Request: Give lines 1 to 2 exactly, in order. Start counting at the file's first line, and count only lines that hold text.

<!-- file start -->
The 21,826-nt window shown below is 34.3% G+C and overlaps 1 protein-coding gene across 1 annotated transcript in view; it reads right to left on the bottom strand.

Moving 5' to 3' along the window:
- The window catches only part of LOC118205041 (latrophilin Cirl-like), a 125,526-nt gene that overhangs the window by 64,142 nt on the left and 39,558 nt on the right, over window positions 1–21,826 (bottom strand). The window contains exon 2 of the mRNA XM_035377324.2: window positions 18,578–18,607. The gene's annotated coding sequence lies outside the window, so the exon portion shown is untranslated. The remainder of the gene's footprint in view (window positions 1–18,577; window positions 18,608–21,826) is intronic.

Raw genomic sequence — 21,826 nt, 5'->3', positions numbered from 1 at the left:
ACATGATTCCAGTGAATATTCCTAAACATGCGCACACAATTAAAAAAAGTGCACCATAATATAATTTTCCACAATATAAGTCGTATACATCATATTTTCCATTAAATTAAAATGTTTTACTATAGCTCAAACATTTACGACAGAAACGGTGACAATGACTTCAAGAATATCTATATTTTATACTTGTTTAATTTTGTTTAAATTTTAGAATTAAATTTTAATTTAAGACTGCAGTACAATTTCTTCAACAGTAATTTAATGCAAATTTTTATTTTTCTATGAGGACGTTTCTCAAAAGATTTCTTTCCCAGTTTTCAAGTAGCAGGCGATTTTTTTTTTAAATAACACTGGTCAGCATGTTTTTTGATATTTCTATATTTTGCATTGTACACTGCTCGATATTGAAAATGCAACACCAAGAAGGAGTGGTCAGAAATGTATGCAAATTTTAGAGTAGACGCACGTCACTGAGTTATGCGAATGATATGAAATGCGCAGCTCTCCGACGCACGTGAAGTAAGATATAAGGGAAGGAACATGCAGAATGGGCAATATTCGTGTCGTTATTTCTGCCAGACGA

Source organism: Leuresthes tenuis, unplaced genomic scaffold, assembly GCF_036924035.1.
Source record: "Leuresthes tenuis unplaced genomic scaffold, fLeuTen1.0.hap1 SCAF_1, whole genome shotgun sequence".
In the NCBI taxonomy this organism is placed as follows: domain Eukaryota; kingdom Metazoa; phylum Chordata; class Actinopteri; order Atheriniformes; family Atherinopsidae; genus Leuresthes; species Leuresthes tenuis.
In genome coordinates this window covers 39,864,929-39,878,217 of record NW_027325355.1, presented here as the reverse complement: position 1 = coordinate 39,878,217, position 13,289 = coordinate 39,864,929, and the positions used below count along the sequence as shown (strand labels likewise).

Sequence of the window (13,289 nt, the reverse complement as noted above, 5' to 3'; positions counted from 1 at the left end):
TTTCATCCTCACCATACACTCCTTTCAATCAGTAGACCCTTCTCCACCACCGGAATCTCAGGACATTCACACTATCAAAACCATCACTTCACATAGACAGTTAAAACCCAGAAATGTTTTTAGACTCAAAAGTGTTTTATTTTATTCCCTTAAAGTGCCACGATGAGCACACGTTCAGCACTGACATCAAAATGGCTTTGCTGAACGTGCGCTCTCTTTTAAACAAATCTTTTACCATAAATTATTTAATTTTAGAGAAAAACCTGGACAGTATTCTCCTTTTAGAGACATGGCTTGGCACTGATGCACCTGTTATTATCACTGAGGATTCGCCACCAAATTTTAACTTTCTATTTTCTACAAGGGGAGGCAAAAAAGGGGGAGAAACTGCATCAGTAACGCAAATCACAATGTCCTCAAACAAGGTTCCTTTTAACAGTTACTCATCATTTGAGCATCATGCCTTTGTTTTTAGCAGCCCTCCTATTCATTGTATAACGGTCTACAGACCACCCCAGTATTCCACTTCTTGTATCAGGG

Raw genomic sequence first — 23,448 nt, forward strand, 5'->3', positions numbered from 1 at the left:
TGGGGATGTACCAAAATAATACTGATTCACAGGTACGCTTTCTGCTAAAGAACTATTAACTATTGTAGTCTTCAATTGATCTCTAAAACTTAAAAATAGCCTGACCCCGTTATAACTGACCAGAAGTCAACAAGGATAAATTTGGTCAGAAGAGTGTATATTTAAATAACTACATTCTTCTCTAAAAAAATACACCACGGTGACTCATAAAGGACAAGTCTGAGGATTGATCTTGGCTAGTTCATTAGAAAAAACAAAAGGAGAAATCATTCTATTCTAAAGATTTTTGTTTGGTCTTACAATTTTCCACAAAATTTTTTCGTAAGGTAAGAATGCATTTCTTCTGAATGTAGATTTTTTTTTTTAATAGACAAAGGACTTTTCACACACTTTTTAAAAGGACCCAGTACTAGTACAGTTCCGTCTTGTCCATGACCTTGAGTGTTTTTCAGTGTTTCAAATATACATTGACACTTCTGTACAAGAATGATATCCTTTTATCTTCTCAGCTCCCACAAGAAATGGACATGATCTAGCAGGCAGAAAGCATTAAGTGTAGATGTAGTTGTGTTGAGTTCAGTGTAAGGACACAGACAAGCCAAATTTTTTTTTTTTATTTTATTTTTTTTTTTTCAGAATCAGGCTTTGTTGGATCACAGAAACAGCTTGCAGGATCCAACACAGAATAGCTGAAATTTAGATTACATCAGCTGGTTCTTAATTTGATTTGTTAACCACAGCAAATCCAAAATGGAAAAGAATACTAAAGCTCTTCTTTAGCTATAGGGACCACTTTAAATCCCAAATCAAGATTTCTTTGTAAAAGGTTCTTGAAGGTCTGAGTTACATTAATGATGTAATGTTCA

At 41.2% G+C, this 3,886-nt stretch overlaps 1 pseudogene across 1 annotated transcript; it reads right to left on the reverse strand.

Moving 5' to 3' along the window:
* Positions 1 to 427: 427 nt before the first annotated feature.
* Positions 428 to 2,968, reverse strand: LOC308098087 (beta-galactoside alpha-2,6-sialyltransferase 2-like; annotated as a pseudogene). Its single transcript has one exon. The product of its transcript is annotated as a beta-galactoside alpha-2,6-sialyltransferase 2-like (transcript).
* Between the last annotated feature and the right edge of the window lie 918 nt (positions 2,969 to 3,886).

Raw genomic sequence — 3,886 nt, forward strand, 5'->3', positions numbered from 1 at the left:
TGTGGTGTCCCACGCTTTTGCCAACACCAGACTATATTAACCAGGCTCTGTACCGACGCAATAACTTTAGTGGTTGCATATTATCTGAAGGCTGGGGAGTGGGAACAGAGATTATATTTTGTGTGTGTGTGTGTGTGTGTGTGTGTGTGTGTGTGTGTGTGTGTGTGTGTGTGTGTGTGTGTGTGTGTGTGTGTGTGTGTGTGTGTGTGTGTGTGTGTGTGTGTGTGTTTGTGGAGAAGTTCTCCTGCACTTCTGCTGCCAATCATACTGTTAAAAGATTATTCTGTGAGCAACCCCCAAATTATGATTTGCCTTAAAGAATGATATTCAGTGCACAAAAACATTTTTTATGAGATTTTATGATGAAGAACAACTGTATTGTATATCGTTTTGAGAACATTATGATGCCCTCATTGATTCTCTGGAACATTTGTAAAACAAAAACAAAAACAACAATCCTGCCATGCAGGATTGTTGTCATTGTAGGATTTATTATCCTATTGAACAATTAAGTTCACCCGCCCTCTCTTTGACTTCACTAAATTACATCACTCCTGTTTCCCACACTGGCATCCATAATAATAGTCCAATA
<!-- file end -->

The 21,826-nt window shown below is 34.3% G+C and overlaps 1 protein-coding gene across 1 annotated transcript in view; it reads right to left on the bottom strand.

Moving 5' to 3' along the window: